OneHotAlchemist wrote:

What is there to reconcile? Fansubbing is stealing. Its hurting anime sales. The anime industry is hurting. All facts. Yet people keep on fansubbing, why? Apparently they don't care for the anime they fansub. What sickens me the most is that people don't actually take a stand against it. It'll be the death of anime. Its outlived its usefullness more or less. When a show like Haruhi can barely turn a profit, something is most definitely wrong.

This whole "zomg everyone be happy and work together" thing is bull. The fact of the matter is, if fansubbers really cared for the media they subtitle, they would pool the resources necessary and LEGALLY purchase a license. Taking sales away from a legal license holder is, no two ways about it, stealing.

Furthermore, since when has a fansub been considered something original. I'm sure an artist in an artist alley would enjoy it greatly if I started handing out photocopies of their work to every passerby for free, and subsequently nobody even wanted to get to their table.

What I'm curious about, is why the US companies haven't started a mass information campaign. Start having panels at the major anime cons showing just how much fansubs hurt the industry. Even people in this thread are woefully informed about the facts. We'd see how many people think its harmless when their favorite dub voice actors are out of work.

Its not my attitude that's causing the problem. Its the complacent attitude of those like yourself. This whole "oh, lets find a solution that works." There is a solution that works, make downloading anime socially unacceptable.

Actually, I'm curious. How would fansubbers feel if someone started taking their releases, and pasting a different name over theirs? They'd be perfectly ok with people just taking all their "work" and putting their name on it right?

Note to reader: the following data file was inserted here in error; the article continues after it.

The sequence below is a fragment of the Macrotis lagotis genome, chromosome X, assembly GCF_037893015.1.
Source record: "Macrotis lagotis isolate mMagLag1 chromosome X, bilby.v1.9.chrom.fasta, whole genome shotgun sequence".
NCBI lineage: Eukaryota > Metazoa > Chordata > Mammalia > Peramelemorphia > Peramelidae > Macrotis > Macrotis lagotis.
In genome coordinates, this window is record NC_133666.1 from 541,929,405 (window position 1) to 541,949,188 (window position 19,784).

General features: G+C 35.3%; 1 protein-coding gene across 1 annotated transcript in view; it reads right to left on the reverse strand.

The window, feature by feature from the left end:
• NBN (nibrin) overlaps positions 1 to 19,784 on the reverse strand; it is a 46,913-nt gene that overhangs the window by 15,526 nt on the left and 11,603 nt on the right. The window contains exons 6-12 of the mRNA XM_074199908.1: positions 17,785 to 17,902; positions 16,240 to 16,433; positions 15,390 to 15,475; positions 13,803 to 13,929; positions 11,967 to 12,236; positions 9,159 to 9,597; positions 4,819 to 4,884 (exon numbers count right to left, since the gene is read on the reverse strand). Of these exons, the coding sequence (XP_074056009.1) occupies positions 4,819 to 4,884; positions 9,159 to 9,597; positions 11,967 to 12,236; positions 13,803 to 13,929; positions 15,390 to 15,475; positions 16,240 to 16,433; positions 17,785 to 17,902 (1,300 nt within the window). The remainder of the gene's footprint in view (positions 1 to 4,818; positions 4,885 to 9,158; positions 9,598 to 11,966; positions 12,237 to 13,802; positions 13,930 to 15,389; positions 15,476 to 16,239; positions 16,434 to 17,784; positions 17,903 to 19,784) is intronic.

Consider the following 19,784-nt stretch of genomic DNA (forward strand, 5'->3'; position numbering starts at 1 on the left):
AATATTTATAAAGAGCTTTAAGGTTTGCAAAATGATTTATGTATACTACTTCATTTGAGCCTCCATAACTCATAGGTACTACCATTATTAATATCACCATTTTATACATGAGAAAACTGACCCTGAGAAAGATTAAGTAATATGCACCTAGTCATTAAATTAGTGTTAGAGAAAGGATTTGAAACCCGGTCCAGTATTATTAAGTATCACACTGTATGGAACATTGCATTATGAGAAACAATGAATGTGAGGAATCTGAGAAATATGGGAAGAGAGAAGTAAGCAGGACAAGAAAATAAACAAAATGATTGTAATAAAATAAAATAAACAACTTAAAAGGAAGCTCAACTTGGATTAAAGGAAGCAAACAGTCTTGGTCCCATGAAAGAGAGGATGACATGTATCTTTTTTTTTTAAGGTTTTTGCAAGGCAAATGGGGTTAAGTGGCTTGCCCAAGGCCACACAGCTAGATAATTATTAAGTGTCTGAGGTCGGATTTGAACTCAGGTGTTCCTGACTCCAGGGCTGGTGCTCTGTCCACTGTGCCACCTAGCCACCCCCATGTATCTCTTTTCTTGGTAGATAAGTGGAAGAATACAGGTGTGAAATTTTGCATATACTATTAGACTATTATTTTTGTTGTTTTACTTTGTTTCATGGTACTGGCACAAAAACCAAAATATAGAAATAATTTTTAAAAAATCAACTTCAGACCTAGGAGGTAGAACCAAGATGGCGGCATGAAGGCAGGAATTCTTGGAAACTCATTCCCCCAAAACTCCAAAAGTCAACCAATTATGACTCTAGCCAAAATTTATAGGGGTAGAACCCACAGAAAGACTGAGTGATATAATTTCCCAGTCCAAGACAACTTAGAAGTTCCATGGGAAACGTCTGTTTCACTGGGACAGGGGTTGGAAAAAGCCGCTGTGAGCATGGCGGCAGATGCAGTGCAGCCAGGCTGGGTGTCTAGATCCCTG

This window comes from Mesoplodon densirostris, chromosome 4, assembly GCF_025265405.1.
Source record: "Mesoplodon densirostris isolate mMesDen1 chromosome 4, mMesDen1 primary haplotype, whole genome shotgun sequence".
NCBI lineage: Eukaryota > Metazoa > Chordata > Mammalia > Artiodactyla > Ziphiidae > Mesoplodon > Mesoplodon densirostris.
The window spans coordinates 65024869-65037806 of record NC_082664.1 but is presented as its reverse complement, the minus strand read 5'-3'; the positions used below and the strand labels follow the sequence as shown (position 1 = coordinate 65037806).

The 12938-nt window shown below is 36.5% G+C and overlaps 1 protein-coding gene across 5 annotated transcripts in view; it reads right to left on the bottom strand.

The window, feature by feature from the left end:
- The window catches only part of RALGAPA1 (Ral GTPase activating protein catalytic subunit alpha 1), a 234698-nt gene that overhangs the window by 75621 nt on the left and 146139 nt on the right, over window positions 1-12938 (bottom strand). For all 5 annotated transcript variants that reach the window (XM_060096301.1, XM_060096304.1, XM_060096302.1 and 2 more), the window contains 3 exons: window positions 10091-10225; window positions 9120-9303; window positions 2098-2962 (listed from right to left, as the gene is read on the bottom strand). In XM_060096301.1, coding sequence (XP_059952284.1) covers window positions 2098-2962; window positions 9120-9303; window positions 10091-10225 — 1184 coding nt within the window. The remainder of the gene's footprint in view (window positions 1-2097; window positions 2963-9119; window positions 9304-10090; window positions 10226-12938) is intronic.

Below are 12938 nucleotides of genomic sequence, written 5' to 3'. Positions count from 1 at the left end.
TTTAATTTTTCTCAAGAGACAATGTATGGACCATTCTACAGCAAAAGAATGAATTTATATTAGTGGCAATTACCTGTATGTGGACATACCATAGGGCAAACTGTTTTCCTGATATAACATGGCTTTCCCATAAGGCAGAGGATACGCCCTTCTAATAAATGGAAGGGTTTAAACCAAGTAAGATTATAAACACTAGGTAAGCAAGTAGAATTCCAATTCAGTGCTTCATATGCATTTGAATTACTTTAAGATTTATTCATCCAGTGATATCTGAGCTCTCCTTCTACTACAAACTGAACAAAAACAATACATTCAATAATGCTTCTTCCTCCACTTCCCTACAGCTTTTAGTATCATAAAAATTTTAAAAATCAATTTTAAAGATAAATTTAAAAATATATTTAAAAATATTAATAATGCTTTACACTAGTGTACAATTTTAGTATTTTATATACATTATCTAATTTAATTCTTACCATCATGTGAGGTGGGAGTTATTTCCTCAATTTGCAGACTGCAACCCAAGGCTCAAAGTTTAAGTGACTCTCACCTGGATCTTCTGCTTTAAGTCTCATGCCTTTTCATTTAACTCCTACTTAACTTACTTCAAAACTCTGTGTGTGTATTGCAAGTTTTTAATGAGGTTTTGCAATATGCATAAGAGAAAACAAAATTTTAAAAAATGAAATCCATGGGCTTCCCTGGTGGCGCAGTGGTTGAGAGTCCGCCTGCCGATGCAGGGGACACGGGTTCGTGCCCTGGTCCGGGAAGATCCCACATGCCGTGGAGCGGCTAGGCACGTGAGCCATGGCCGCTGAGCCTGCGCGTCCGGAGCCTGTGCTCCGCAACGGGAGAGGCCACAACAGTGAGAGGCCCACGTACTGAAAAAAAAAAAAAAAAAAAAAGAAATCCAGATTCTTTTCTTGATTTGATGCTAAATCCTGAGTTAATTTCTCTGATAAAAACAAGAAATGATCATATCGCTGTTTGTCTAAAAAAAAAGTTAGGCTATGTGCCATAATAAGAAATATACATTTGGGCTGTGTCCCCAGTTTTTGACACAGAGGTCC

If you honestly believe the people who watch fansubs give two sh*ts about popular dub voice actors, you (and everyone like you) are much more confused than we previously thought.

In my opinion, the R1 industry comanies have become too fat with middlemen. Get rid of all the useless management positions and staff. Streamline your company to emulate a fansub group while releasing subbed anime for less than 40 fscking dollars per 2 episodes and you might see a profit.

Do you believe that anyone not having seen true tears is going to pay $20 an episode to watch it. And if this is the Japanese companies' fault, then why does your business even exist in the first place if it offers something the Japanese can do themselves with set a translators.
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Psycho 101
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PostPosted: Tue Feb 26, 2008 4:39 pm Reply with quote
loka wrote:


If you honestly believe the people who watch fansubs give two sh*ts about popular dub voice actors, you (and everyone like you) are much more confused than we previously thought.

In my opinion, the R1 industry comanies have become too fat with middlemen. Get rid of all the useless management positions and staff. Streamline your company to emulate a fansub group while releasing subbed anime for less than 40 fscking dollars per 2 episodes and you might see a profit.

Do you believe that anyone not having seen true tears is going to pay $20 an episode to watch it. And if this is the Japanese companies' fault, then why does your business even exist in the first place if it offers something the Japanese can do themselves with set a translators.


You seem to be associating the prices of BV with the rest of the R1 market and that is a simply not true. BV is the only company that charges the traditional Japanese price for an R1 release, and they cater to a specific type of fan anyway.
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Cephus



Joined: 19 Dec 2005
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Location: Redlands, CA
PostPosted: Tue Feb 26, 2008 5:19 pm Reply with quote
Psycho 101 wrote:
You don't just have blinders on, you simply are blind. You answered your own question to me. How can fansubbers being stealing from the shows before they even exist? For starters regardless of it being available in an R1 format it's still stealing. Before or after it gets dubbed in English it is still the illegal reproduction of someone else's material. You seem to think that point doesn't matter until it's dubbed in English. Two, by fansubbing every damn series before it ever reaches the shores internationally you're cutting a huge chunk of profit right out from underneath of them because when it does come here people have already seen it so why buy/rent it?